Bushido feels like a horror movie at times complete with foreboding music cues, staging, and lighting. While there isn't much graphic violence shown, the implications are enough to make one's stomach turn. Nakamura is amazing--he plays seven different roles and each one is completely believable. The film won a Golden Bear Award at the 1963 Berlin Film Festival and it's easy to see why--it dares to lift the romanticized veil that has been draped over the concept of Bushido.

Samurai Rebellion (1967)

The role of women is often overlooked in samurai period pieces and they are usually slavishly devoted to their husbands and forced to suffer in silence. Not so in Masaki Kobayashi's Samurai Rebellion (1967). The Japanese title is Jōi-uchi: Hairyō tsuma shimatsu which roughly translates to Rebellion: Receive the Wife and that is much more fitting considering the themes.

Samurai Rebellion takes place in 1725, in the Edo period, and revolves around Isaburo Sasahara (Toshiro Mifune), a vassal of the local daimyō (feudal lord). He is incredibly loyal to his lord and is one of the most skilled swordsmen in all the land. One day his eldest son Yogoro (Go Kato) is told that the daimyō wants him to marry his concubine Ichi (Yoko Tsukasa) who has displeased him. Ichi has born the daimyō a son, but her conduct in the court has made her unfit to live there. Yogoro initially refuses, but due to pressure from his family and thinly veiled threats from the lord he accepts. Yogoro and Ichi eventually fall in love and have a daughter together.

Much like in Kobayashi's previous film Harakiri (1962), there is a plot point that at first is perceived to be one way until a character reveals the truth behind what happened and it takes on a whole new meaning. Initially, we are told that Ichi was kicked out of the court for attacking one of the daimyō's concubines and slapping him in his face. Later on in the film Ichi reveals that she was forced to sleep with the much older feudal lord at the tender age of 19 because he had taken a sexual interest in her, which she bitterly whispers "was like dragging a silk kimono through the mud" after which she became pregnant. Upon delivering her son she goes to another district to recover and when she returns she discovers that the daimyō has taken another concubine in her absence. Overcome with rage she attacks them both and is exiled from the court as a result.

The men who lived under the thumb of feudal lords didn't have much agency but the women had even less so, often being used as bargaining chips by men trying to gain favor or promotions. Women were told to bear these tragedies in for the good of the clan, but Ichi does no such thing. No matter how much she is demeaned or threatened she does not budge one inch in her convictions. The daimyō's primary heir dies suddenly and that makes the son Ichi bore him the heir. He tries to break up her marriage and make her return to the court but she adamantly refuses. She is delicate in stature but her determination is rooted firmly. Kobayashi often centers her character in the frame and zooms in the camera close to her face to show her defiant expression. She is not alone in her rebellion, as her husband Yogoro and her father-in-law Isaburo decide to challenge the status-quo and fight for Ichi's rights as a human. She is not property, she is a person with with wants and needs.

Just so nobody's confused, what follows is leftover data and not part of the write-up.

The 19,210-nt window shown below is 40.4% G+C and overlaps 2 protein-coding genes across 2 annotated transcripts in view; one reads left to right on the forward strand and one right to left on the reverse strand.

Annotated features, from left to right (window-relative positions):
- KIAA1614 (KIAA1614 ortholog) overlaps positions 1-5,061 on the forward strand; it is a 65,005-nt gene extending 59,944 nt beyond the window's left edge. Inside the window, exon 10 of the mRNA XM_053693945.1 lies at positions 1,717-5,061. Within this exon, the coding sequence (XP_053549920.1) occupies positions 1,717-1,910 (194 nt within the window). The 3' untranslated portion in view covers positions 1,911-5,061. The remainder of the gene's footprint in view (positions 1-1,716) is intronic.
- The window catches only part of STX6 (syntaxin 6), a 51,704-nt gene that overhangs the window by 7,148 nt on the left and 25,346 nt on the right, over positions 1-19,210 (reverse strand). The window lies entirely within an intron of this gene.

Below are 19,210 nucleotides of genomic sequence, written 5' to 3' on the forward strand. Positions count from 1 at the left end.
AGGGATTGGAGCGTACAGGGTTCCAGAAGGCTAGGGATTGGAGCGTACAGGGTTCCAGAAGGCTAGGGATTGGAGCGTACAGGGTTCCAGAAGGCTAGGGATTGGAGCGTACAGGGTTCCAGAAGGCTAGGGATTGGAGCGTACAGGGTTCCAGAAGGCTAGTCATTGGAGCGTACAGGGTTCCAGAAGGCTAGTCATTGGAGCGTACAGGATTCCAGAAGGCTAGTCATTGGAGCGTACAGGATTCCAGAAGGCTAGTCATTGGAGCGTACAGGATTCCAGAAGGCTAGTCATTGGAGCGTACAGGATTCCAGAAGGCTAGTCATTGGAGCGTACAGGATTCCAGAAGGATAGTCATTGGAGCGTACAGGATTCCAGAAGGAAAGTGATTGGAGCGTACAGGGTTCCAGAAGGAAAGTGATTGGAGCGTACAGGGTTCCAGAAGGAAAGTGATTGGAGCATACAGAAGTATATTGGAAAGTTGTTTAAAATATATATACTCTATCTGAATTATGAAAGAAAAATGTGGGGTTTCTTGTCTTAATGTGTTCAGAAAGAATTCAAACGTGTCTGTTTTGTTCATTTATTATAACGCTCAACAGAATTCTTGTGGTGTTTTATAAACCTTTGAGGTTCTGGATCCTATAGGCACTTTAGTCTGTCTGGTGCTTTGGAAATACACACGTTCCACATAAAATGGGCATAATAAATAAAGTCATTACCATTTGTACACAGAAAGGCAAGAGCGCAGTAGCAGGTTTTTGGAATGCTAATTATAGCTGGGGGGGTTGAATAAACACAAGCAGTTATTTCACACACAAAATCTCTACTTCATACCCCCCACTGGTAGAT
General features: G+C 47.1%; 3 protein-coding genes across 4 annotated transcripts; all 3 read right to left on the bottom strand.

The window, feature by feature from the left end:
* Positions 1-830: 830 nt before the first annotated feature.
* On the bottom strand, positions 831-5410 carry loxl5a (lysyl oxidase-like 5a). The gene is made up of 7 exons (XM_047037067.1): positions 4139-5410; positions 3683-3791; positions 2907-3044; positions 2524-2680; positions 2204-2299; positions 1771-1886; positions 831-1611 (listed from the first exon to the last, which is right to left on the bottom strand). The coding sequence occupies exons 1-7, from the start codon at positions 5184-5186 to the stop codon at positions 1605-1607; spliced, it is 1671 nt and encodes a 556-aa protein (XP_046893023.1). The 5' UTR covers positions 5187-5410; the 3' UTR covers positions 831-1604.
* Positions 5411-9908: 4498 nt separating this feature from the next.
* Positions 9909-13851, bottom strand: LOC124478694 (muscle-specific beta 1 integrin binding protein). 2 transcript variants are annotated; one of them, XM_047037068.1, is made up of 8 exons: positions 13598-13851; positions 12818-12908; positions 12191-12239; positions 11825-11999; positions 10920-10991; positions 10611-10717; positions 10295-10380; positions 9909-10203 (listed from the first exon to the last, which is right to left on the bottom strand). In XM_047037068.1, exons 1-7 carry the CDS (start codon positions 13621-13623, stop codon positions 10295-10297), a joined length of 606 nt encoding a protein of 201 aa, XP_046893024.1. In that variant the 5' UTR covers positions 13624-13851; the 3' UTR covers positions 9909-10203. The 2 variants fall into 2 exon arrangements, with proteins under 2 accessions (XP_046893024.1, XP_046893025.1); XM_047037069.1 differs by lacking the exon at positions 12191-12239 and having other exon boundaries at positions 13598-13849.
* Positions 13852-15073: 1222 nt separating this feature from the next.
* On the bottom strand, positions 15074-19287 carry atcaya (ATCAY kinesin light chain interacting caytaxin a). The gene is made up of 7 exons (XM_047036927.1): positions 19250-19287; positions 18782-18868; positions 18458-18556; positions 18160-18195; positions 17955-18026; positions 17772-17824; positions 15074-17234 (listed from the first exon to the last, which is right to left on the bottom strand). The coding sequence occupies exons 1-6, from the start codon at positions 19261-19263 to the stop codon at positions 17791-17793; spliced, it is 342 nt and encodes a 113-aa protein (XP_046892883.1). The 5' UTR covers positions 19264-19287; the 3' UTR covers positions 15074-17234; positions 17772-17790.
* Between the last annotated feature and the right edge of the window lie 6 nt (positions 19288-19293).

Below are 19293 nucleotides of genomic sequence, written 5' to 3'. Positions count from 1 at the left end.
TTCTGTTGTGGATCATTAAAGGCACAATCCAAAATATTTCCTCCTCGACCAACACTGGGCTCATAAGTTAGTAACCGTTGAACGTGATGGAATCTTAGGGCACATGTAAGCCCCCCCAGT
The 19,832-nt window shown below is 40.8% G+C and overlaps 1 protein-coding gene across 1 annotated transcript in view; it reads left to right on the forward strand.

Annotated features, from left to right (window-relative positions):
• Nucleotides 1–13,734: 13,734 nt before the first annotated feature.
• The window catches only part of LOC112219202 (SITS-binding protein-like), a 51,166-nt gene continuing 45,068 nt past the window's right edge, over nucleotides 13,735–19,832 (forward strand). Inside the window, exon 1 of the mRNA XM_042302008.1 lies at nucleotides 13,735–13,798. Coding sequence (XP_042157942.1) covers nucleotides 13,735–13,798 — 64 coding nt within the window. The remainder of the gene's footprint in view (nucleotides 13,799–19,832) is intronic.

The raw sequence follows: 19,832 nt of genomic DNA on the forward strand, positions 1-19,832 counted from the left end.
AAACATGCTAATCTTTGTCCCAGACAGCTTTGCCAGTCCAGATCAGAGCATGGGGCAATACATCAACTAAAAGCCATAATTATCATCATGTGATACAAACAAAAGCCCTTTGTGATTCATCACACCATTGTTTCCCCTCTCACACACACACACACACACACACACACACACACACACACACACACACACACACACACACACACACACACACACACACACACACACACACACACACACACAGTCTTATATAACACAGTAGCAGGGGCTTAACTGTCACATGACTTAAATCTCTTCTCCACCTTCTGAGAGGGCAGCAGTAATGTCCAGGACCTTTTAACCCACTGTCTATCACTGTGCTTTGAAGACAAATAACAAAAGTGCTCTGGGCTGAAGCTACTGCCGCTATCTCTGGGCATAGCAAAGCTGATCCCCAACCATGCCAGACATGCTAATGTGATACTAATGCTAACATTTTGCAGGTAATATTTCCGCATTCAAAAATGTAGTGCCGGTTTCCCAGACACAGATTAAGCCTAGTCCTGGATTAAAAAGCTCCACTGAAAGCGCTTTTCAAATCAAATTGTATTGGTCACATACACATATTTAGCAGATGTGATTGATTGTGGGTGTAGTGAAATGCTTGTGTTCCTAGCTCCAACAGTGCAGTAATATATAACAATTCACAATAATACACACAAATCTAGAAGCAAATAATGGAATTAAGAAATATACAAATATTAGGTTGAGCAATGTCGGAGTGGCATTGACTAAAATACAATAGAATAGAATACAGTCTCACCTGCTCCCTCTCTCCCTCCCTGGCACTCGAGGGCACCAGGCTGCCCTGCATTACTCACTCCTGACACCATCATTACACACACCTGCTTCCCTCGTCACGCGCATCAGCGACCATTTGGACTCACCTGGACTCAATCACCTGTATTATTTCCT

Ichi subverts the usual depiction of women in samurai films, and though Samurai Rebellion doesn't end on a happy note, her strength in the face of injustice is inspiring. She, not the clan, is the true representation of Bushido.

Bohachi Bushido: Code of the Forgotten Eight (1972)

Bohachi Bushido is a nudity and blood filled chambara film that plays out like sleazier version of the Lone Wolf and Cub franchise. The story concerns a nihilistic ronin named Shiro who tires to kill himself by throwing himself into a river. He is rescued by the nefarious Clan of the Forgotten Eight, so-named for their disregard of the "eight virtues": god, servitude, loyalty, trust, propriety, justice, conscience, and shame. They essentially practice "anti-Bushido". The clan take him back to their hideout and show him the horrible deeds they perpetrate upon their helpless victims. Basically, they run a prostitution ring and "train" young women to become sex slaves. Most of these women are either kidnapped or taken as payment from families who owe them money.

Shiro doesn't seem to be offended at these practices and the gang decides to hire him as an assassin to murder rival prostitution rings. As a protagonist, Shiro is an interesting choice because he doesn't have the strong sense of morality that most do in other films. He seems to have no pity for others (or himself, for that matter) and just drifts around doing whatever is needed of him. It's extremely off-putting to experience the narrative from his point-of-view and he doesn't have any sort of character arc.

The stylized direction by Ishii is what keeps this film from diving too far down into soft porn/exploitation territory despite the copious amounts of sex and violence. His shot composition is beautiful and the fight scenes, while not on par with more mainstream samurai classics, are still quite good and dynamic. In the third act of the film Shiro ingests a large amount of opium and the visual aesthetic becomes very surreal and dream-like. 

There are sex scenes set to neon lighting interspersed with dream sequences set in a misty forest. This all culminates with an insane battle between Shiro and a large group of assailants with him having to stab himself repeatedly to counteract the effects of the opium. It's a bizarre nightmare atmosphere and it ends rather anticlimactically. I find that this fits with the theme of nihilism well, because according to Shiro nothing he does has a point and there is no end to his suffering whether in life or in death.

--Michelle Kisner